This week’s $11,000 drop occurred in just 32 hours and this definitely an important milestone for Bitcoin (BTC) price.
Many mainstream media outlets perceived the correction as the start of a new bear market but data simply does not support this line of thinking.
Bitcoin price may have corrected 26.5% as if dropped to retest the $30,300 support but it has since shown significant strength amidst a record-high $160 billion in derivatives volume.
Spot exchanges also outpaced their previous record high that was set just three days ago on Jan.9 as BTC soared to a new all-time high at $41,950. The incredible $27.7 billion in volume seen on Jan.11 was 60% higher than the previous peak.
By itself, Binance exchange-traded $9 billion worth of BTC, which is more than double the entire industry average seen in December 2020.
The infamous 50% intraday crash on March 12, 2020, resulted in $8 billion volume on spot exchanges. To put things in perspective, Ether (ETH) traded $16 billion volume on Jan. 11.
Despite the recent bearish price action and this week’s $1.5 billion in long liquidations, Bitcoin has bounced back by over 13% from the $30,300 bottom.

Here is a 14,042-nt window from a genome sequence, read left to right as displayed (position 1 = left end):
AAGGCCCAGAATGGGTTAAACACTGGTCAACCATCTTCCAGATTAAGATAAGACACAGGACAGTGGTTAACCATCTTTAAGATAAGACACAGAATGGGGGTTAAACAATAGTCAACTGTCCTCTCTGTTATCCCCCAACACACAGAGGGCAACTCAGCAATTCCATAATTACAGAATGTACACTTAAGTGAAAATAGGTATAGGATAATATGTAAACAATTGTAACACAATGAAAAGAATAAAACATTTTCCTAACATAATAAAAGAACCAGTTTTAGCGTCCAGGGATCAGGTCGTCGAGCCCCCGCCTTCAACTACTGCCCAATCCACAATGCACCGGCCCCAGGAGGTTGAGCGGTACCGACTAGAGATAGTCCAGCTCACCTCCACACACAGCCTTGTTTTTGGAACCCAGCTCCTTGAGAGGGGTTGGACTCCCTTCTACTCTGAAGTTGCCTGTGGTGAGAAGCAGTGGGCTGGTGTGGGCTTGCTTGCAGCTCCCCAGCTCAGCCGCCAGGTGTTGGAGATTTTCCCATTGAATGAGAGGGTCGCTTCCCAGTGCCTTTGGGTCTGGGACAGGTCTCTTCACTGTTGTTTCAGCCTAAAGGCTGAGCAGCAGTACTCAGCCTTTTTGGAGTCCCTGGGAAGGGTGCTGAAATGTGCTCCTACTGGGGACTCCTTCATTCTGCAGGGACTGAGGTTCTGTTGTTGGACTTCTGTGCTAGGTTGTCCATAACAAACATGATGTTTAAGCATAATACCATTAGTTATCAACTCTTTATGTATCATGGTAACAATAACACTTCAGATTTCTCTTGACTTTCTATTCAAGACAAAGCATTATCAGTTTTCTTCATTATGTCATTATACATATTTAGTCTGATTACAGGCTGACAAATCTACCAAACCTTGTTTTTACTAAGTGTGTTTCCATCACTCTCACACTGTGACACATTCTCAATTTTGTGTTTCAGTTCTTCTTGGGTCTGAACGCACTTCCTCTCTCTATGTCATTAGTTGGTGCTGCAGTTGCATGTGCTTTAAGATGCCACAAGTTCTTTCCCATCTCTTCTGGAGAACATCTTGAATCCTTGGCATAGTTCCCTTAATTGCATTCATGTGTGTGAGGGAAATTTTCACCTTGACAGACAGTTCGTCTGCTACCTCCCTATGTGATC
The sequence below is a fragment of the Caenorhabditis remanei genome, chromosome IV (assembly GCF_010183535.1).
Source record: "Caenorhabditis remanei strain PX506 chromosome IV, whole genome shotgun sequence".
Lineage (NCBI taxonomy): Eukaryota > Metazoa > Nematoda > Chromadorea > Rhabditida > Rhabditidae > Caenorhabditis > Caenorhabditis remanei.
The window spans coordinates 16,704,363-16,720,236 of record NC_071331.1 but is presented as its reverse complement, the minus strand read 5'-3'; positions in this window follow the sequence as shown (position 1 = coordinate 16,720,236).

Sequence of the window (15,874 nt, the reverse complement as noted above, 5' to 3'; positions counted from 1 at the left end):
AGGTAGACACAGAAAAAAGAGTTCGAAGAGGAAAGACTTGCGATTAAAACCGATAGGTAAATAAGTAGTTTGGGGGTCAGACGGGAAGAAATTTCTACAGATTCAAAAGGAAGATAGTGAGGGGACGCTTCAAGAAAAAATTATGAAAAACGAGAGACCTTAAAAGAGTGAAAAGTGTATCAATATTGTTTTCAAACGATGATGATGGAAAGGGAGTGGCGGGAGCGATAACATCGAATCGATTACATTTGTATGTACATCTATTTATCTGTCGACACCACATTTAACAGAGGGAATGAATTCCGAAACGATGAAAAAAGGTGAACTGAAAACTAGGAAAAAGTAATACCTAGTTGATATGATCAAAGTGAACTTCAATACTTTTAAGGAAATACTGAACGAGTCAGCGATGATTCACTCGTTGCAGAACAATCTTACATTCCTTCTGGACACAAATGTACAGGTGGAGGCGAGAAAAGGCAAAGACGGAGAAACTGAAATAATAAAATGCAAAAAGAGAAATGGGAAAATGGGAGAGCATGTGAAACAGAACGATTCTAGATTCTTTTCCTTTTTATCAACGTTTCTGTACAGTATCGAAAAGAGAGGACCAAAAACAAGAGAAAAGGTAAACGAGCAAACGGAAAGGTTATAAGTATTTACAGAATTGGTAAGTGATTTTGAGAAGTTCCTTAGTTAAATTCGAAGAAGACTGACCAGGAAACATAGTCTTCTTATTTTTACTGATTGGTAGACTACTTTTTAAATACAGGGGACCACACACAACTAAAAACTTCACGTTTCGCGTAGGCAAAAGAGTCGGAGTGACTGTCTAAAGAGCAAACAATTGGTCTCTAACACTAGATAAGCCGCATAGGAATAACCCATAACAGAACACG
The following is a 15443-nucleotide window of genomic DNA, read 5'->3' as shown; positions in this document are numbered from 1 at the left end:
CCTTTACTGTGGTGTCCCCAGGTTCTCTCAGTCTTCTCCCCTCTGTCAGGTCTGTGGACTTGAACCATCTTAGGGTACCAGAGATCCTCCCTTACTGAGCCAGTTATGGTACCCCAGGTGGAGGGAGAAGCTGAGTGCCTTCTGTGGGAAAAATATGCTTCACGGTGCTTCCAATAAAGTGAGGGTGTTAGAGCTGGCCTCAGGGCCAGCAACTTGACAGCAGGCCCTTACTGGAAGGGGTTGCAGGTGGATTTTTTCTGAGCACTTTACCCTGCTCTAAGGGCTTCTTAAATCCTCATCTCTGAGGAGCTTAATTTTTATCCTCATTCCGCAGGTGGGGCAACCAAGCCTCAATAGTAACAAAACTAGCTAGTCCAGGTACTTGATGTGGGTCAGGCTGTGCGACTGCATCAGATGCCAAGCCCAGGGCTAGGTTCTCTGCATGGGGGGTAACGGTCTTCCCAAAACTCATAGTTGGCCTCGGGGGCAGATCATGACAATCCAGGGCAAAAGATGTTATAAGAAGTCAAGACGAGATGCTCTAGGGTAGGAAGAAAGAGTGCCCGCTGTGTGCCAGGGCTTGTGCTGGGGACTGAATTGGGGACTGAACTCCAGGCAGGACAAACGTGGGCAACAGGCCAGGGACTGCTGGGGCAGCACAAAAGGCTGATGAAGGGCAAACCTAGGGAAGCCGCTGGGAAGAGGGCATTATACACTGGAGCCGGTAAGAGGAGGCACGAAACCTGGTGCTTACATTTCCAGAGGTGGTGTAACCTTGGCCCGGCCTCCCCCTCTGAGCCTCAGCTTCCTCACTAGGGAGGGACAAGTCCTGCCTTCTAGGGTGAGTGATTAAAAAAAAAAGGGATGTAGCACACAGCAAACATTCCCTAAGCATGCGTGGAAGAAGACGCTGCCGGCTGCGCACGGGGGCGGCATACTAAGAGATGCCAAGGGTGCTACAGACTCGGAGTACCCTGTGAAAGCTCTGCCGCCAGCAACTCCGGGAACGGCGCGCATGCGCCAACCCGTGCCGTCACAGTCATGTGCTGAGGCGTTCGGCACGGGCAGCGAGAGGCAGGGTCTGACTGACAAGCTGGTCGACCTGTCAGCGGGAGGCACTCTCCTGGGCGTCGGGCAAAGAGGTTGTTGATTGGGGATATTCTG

Even though the price failed to sustain the $36,000 level seen in the early hours of Jan. 12, investors seem relatively tranquil and trading volumes are not pointing toward further correction.
GBTC still has a noticeable premium
Although this event might have spooked some buyers, looking under the hood, it is a very healthy sign. Another factor to consider is that Grayscale’s GBTC funds added 72,950 BTC in December but suspended new shares issuance on Dec. 24. Meanwhile, Bitcoin almost doubled from $23,200 to its $42,000 peak.
The fund manager has now resumed its regular activity for most crypto trusts, raising the question of whether initiated institutional inflow can be attributed to BTC’s bullish price action. What is clear is that institutional investor interest and demand is still there. Even though Bitcoin price dropped by 26.5%, the GBTC premium stayed above 14%.